Government Grants for Seeds

Seeds are a vital part of an agricultural endeavor, such as a farm or business. Government grants for agricultural projects ranging from education and research to sustainable farming practices and energy creation can support seed-based projects. Though a government agency might not expressly have a granting program for seeds, many agencies administered by the United States Department of Agriculture have grant programs for which seed-based proposals qualify.

  1. Sustainable Agriculture

    • The USDA administers grant funding for which seed-based projects are eligible, such as the Sustainable Agriculture Research and Education program. SARE supports profitable and environmentally responsible agricultural projects. To be competitive, your seed-based project should align with the SARE mission. For example, sewing wheat between growing seasons can stave off soil erosion and replenish the soil's nutrients; a SARE grant could help with the cost of buying seeds in bulk. Describe how the seeds you will plant will support sustainable and profitable growth as well as how you will use the grant funding.

    Energy-Producing Farms

    • Farms producing or supporting alternative energy projects -- such as ethanol production -- can qualify for a grant from the USDA's Rural Energy for America Program. REAP grants help fund renewable energy development in the rural United States by covering up to 25 percent of a project's total cost. A REAP grant can be used to purchase corn, switchgrass or soybean seed, all of which can be used to create alternative fuels. REAP grants are awarded in part based on financial need, so detail why you need the grant to buy seeds. Farmers, ranchers and small-business owners are eligible for REAP grants.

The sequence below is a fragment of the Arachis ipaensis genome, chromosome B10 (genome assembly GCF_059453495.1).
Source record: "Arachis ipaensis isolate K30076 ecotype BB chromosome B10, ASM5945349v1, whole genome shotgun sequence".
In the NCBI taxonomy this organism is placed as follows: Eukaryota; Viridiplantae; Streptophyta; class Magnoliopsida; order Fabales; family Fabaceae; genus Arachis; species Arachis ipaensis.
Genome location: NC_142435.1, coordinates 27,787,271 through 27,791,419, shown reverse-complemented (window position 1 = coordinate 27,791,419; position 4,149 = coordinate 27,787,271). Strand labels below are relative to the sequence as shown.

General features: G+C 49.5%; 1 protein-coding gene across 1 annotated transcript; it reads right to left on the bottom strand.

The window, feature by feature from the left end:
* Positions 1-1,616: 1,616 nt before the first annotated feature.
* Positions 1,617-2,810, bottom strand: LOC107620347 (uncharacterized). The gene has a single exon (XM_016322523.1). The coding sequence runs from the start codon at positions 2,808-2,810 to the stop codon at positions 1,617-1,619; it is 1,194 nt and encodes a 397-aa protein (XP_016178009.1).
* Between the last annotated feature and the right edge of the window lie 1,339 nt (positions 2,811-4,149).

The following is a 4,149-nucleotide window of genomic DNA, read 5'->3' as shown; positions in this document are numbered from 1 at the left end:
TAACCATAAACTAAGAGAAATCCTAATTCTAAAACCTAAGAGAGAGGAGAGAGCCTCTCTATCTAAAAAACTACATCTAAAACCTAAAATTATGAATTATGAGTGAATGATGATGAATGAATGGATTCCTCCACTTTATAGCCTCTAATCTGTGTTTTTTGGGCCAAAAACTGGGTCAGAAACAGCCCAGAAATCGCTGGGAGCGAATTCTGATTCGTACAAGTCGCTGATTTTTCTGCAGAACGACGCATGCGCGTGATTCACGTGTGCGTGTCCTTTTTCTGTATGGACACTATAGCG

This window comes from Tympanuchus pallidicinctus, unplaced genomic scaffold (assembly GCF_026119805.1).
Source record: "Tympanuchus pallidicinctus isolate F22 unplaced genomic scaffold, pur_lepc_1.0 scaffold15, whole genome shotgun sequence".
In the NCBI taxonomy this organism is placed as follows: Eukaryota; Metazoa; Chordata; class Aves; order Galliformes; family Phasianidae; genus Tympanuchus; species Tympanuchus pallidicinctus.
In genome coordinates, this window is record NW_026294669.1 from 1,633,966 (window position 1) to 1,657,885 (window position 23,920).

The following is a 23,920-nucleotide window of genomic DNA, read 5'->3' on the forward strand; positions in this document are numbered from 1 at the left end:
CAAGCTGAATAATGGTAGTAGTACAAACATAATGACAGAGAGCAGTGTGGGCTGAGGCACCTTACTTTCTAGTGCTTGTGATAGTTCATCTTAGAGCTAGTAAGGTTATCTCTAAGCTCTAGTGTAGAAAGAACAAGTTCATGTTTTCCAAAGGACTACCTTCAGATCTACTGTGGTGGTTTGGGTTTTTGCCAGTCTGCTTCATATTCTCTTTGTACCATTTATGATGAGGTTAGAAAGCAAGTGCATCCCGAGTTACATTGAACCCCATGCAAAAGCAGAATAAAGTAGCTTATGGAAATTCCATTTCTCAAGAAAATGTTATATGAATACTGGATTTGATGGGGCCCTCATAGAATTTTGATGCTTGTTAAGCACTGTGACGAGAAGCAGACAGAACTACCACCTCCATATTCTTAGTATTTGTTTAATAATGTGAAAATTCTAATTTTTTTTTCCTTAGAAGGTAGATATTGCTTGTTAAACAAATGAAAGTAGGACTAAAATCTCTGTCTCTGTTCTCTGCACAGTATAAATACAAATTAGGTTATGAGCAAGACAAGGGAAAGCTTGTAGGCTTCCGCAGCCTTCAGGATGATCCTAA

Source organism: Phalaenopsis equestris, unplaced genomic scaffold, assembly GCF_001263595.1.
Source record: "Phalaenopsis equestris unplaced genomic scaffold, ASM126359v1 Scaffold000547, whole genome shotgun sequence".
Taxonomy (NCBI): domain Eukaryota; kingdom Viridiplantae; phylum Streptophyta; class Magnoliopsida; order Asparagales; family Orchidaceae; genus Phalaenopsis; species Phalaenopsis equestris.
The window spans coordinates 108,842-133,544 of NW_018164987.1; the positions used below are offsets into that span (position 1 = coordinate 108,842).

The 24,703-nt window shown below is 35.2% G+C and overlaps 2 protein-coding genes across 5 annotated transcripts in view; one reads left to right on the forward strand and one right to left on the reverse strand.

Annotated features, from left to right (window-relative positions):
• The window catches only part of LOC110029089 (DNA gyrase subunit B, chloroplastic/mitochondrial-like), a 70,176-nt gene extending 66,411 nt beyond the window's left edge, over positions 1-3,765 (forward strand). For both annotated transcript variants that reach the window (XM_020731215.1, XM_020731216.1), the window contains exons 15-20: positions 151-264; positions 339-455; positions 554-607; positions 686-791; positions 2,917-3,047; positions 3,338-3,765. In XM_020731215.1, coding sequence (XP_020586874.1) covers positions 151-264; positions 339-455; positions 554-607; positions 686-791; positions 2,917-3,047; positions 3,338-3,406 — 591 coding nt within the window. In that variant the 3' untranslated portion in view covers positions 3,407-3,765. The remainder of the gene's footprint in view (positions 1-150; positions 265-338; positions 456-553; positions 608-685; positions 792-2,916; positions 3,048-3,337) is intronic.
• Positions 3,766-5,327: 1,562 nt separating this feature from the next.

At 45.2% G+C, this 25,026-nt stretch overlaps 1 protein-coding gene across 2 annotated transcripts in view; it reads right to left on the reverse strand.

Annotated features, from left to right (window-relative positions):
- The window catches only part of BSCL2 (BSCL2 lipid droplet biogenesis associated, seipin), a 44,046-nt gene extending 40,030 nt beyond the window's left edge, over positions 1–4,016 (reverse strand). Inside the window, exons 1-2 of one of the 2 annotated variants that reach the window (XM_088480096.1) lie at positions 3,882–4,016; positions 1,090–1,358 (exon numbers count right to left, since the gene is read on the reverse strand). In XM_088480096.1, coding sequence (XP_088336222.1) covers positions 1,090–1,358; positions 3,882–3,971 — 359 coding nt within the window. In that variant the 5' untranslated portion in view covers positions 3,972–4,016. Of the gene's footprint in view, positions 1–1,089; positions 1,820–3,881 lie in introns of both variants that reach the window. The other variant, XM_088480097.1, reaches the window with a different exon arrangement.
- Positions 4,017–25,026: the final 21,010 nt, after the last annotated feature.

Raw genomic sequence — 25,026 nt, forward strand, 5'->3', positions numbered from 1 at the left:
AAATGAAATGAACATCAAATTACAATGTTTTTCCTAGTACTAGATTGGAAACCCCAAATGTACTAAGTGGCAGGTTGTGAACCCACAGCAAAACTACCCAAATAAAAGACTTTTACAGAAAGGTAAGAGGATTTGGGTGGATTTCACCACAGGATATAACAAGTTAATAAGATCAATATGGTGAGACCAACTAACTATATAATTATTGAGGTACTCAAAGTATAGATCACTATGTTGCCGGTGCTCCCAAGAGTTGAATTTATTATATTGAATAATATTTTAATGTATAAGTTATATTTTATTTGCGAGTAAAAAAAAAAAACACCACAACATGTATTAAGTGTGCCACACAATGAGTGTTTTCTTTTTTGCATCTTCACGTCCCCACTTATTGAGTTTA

Educational Farms

    • The cost of seed to sew an educational farm or to fund a research program can be covered by several government grants. The USDA's Alternative Farming Systems Information Center grants funding for classroom and on-farm research projects. A teacher could use AFSIC funding to purchase the seeds necessary to teach his students how to grow and care for plants in an urban setting, for example, or a graduate student could qualify for a grant to buy seeds to study crop pairing for her thesis. Consult the USDA's "Agricultural Research" magazine to get an idea of the sorts of projects AFSIC grants support.

    Heirloom Seeds

    • Heirloom and historical seeds are a source of diversity and cultural importance because they produce varieties of fruits and vegetables that are uncommon today, but have been widely used by farmers throughout history. National Institute of Food and Agriculture grants help fund organic agriculture research, which can include organic seeds. NIFA grants are for producers and processors who have already adopted organic food standards and would like to expand their capacities. A NIFA grant could help produce and distribute heirloom seeds for fruits, vegetables and flowers, many of which are organically produced.

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